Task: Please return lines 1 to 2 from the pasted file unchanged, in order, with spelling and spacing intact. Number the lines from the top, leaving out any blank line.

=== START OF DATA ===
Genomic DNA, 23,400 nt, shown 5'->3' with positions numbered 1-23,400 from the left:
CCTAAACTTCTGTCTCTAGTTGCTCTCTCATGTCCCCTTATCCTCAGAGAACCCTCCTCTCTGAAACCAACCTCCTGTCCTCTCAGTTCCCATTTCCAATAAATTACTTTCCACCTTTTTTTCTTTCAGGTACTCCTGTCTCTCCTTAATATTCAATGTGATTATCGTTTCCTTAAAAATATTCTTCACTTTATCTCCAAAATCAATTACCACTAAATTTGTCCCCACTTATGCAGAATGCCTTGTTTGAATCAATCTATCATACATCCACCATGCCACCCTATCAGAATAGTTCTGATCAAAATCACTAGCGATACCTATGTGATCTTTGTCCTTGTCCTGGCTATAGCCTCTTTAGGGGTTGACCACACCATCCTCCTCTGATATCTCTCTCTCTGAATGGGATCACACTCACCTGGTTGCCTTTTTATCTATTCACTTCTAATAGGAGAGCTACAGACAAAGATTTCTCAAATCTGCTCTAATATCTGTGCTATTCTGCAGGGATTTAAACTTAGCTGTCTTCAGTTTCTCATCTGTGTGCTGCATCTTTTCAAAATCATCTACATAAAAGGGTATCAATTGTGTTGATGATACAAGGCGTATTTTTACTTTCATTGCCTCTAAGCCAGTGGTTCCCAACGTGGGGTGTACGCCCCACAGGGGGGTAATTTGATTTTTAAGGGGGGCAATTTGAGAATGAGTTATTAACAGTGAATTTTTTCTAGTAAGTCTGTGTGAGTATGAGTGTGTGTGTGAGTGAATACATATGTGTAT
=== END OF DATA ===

Genomic DNA, 23,400 nt, shown 5'->3' with positions numbered 1-23,400 from the left:
CCTAAACTTCTGTCTCTAGTTGCTCTCTCATGTCCCCTTATCCTCAGAGAACCCTCCTCTCTGAAACCAACCTCCTGTCCTCTCAGTTCCCATTTCCAATAAATTACTTTCCACCTTTTTTTCTTTCAGGTACTCCTGTCTCTCCTTAATATTCAATGTGATTATCGTTTCCTTAAAAATATTCTTCACTTTATCTCCAAAATCAATTACCACTAAATTTGTCCCCACTTATGCAGAATGCCTTGTTTGAATCAATCTATCATACATCCACCATGCCACCCTATCAGAATAGTTCTGATCAAAATCACTAGCGATACCTATGTGATCTTTGTCCTTGTCCTGGCTATAGCCTCTTTAGGGGTTGACCACACCATCCTCCTCTGATATCTCTCTCTCTGAATGGGATCACACTCACCTGGTTGCCTTTTTATCTATTCACTTCTAATAGGAGAGCTACAGACAAAGATTTCTCAAATCTGCTCTAATATCTGTGCTATTCTGCAGGGATTTAAACTTAGCTGTCTTCAGTTTCTCATCTGTGTGCTGCATCTTTTCAAAATCATCTACATAAAAGGGTATCAATTGTGTTGATGATACAAGGCGTATTTTTACTTTCATTGCCTCTAAGCCAGTGGTTCCCAACGTGGGGTGTACGCCCCACAGGGGGGTAATTTGATTTTTAAGGGGGGCAATTTGAGAATGAGTTATTAACAGTGAATTTTTTCTAGTAAGTCTGTGTGAGTATGAGTGTGTGTGTGAGTGAATACATATGTGTAT